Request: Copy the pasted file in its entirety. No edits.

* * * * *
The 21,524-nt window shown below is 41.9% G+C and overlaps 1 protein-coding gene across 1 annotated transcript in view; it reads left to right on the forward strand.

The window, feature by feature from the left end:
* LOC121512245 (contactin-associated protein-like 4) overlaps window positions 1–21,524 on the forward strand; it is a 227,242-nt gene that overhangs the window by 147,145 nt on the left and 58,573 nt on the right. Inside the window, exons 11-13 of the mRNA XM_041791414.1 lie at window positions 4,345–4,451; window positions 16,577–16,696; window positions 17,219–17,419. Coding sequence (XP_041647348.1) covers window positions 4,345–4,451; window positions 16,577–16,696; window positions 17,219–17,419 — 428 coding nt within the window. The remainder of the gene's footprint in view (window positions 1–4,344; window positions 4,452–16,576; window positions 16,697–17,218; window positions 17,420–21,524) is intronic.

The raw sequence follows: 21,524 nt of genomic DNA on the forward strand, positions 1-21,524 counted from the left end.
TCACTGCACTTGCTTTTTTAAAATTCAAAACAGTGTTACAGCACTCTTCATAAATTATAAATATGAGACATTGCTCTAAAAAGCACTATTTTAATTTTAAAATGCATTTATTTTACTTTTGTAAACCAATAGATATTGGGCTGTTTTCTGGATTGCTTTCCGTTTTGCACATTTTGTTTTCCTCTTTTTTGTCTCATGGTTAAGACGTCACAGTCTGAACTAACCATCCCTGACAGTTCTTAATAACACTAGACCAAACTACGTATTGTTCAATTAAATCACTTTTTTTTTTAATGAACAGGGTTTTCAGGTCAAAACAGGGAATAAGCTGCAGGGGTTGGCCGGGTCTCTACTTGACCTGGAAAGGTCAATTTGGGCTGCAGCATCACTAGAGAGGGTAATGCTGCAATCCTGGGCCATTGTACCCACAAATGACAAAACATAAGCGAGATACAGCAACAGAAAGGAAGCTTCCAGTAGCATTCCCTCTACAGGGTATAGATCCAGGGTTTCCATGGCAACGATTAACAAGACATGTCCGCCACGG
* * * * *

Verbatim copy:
The 21,524-nt window shown below is 41.9% G+C and overlaps 1 protein-coding gene across 1 annotated transcript in view; it reads left to right on the forward strand.

The window, feature by feature from the left end:
* LOC121512245 (contactin-associated protein-like 4) overlaps window positions 1–21,524 on the forward strand; it is a 227,242-nt gene that overhangs the window by 147,145 nt on the left and 58,573 nt on the right. Inside the window, exons 11-13 of the mRNA XM_041791414.1 lie at window positions 4,345–4,451; window positions 16,577–16,696; window positions 17,219–17,419. Coding sequence (XP_041647348.1) covers window positions 4,345–4,451; window positions 16,577–16,696; window positions 17,219–17,419 — 428 coding nt within the window. The remainder of the gene's footprint in view (window positions 1–4,344; window positions 4,452–16,576; window positions 16,697–17,218; window positions 17,420–21,524) is intronic.

The raw sequence follows: 21,524 nt of genomic DNA on the forward strand, positions 1-21,524 counted from the left end.
TCACTGCACTTGCTTTTTTAAAATTCAAAACAGTGTTACAGCACTCTTCATAAATTATAAATATGAGACATTGCTCTAAAAAGCACTATTTTAATTTTAAAATGCATTTATTTTACTTTTGTAAACCAATAGATATTGGGCTGTTTTCTGGATTGCTTTCCGTTTTGCACATTTTGTTTTCCTCTTTTTTGTCTCATGGTTAAGACGTCACAGTCTGAACTAACCATCCCTGACAGTTCTTAATAACACTAGACCAAACTACGTATTGTTCAATTAAATCACTTTTTTTTTTAATGAACAGGGTTTTCAGGTCAAAACAGGGAATAAGCTGCAGGGGTTGGCCGGGTCTCTACTTGACCTGGAAAGGTCAATTTGGGCTGCAGCATCACTAGAGAGGGTAATGCTGCAATCCTGGGCCATTGTACCCACAAATGACAAAACATAAGCGAGATACAGCAACAGAAAGGAAGCTTCCAGTAGCATTCCCTCTACAGGGTATAGATCCAGGGTTTCCATGGCAACGATTAACAAGACATGTCCGCCACGG